Invisible Workforce

A series about America's nannies, housecleaners and caregivers and the people who hire them

Ai-jen Poo, Director of the National Domestic Workers Alliance, stands with National Peoples Action to demand accountability for the financial crisis on May 20, 2012, Washington, DC.

She’s an organizer of America’s domestic workers — and, now, a certified ‘genius’


Ai-jen Poo, the director of National Domestic Workers Alliance, just won a MacArthur Fellowship, commonly known as the “genius grant.” She describes how it feels to win the prestigious award and how it might affect her work with America’s “visible invisible” domestic workers.

Blanca and her son Guido play in Corona, Queens.

How an immigrant from Paraguay reunited with her son

Devyani Khobragade, India's deputy consul general

The US has long worked to prevent diplomats from mistreating household workers

Conflict & Justice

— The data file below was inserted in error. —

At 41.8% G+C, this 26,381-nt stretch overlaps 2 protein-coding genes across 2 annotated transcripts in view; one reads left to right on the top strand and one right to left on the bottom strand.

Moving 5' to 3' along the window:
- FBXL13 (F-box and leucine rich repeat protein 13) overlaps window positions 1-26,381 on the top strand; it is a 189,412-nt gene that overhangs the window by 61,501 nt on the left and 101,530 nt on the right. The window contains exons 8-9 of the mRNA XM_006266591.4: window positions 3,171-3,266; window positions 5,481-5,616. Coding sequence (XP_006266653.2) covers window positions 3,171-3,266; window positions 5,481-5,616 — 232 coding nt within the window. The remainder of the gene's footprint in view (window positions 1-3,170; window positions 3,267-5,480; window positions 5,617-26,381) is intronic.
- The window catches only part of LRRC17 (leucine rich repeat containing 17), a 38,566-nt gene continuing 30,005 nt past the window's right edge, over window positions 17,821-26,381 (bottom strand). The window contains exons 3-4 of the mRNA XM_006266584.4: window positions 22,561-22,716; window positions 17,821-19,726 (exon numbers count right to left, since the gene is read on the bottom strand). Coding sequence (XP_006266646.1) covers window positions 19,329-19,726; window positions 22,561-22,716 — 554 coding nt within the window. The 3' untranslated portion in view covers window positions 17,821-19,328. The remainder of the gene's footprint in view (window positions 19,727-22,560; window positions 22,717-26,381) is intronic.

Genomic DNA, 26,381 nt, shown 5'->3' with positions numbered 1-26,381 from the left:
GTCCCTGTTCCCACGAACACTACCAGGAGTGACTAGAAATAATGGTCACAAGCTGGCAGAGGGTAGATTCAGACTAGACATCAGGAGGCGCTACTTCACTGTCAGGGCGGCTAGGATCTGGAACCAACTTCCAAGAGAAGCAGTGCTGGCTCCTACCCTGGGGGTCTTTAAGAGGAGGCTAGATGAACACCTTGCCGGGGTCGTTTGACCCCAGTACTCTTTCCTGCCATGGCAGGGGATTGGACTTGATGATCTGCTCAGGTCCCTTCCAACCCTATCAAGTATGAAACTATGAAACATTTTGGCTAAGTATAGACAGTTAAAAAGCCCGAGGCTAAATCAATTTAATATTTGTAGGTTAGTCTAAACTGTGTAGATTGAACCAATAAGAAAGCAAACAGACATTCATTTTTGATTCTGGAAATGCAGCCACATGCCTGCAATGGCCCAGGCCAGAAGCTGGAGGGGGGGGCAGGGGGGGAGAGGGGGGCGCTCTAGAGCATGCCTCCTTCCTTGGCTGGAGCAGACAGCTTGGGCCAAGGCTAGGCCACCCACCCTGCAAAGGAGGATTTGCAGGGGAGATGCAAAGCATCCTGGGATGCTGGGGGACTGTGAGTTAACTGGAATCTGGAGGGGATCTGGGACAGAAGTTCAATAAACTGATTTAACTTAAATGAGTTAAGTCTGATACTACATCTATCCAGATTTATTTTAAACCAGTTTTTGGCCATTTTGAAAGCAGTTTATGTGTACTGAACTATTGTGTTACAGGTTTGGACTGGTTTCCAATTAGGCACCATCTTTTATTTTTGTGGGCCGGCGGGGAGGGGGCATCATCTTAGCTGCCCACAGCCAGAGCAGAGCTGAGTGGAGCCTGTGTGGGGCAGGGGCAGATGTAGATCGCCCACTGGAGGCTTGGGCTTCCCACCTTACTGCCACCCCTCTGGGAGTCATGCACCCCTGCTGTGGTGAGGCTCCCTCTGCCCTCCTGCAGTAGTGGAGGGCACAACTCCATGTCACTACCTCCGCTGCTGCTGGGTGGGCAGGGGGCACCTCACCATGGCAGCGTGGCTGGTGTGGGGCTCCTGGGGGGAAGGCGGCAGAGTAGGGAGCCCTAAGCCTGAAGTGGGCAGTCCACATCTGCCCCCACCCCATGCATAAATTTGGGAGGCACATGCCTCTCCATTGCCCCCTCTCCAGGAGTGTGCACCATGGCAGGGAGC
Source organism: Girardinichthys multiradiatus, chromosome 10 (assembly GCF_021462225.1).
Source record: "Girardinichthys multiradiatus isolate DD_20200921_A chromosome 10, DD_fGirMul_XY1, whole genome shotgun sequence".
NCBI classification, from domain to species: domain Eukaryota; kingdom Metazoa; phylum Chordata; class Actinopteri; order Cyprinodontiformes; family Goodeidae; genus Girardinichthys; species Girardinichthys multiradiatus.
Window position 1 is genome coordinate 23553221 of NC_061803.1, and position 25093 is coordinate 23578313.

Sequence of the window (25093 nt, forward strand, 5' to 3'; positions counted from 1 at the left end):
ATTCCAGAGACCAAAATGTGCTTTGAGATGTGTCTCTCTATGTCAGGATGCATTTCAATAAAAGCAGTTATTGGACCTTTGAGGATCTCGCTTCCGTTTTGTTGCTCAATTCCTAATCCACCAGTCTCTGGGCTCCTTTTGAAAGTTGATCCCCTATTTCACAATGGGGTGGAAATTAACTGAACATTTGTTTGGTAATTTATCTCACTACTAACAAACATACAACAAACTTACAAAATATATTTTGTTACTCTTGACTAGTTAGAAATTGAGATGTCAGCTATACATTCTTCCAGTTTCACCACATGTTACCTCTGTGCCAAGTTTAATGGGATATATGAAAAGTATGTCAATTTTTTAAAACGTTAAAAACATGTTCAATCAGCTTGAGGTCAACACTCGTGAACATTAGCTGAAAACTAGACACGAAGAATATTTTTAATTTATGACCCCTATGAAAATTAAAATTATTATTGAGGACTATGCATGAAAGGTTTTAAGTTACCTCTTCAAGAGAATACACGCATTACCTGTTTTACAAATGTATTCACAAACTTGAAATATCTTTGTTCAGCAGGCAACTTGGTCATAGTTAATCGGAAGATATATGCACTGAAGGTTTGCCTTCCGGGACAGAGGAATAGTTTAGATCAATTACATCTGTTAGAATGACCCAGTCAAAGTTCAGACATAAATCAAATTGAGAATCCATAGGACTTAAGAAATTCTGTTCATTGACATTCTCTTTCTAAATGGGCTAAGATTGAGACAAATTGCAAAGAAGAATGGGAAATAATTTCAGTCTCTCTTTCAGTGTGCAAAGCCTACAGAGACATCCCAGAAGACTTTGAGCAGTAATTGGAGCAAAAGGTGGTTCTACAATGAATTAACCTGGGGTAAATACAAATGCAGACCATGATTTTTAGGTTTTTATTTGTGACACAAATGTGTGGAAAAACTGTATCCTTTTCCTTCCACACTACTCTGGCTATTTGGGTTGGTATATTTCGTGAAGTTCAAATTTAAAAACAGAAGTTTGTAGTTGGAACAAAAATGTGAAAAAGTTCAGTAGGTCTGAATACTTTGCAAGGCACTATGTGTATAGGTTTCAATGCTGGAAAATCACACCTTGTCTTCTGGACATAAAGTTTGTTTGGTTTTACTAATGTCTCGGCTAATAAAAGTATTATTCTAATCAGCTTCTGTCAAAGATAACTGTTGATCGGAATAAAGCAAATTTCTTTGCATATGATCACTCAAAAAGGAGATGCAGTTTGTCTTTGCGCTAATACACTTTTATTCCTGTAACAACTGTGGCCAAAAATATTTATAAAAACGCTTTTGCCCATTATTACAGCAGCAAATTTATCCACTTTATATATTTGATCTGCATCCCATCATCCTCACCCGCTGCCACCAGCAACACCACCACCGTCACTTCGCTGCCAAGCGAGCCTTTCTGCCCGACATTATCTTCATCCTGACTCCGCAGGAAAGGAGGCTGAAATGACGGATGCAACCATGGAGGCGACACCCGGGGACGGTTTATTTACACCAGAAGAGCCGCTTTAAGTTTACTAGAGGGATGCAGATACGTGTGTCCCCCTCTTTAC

Global Push to Improve Labor Conditions for Cleaners, Maids, and Nannies

Conflict & Justice

Immigrant Domestic Workers Test New Ways to Settle Disputes

Conflict & Justice

Immigrant Domestic Workers Face Tough Challenges in a Push for Better Conditions

Immigrant domestic workers, nannies, housecleaners, and caregivers, are sometimes called the world’s largest invisible workforce. Odette Yousef, of WBEZ in Chicago, reports on nationwide efforts to improve employment conditions.

An Undocumented Immigrant Caregiver Shares Her Story

Conflict & Justice

Nannies, house cleaners, caregivers. In the US it’s estimated that more than 2 million people do this type of work. Most are women, many are immigrants. As part of our Global Nation coverage, Monica Campbell has our first piece about domestic workers.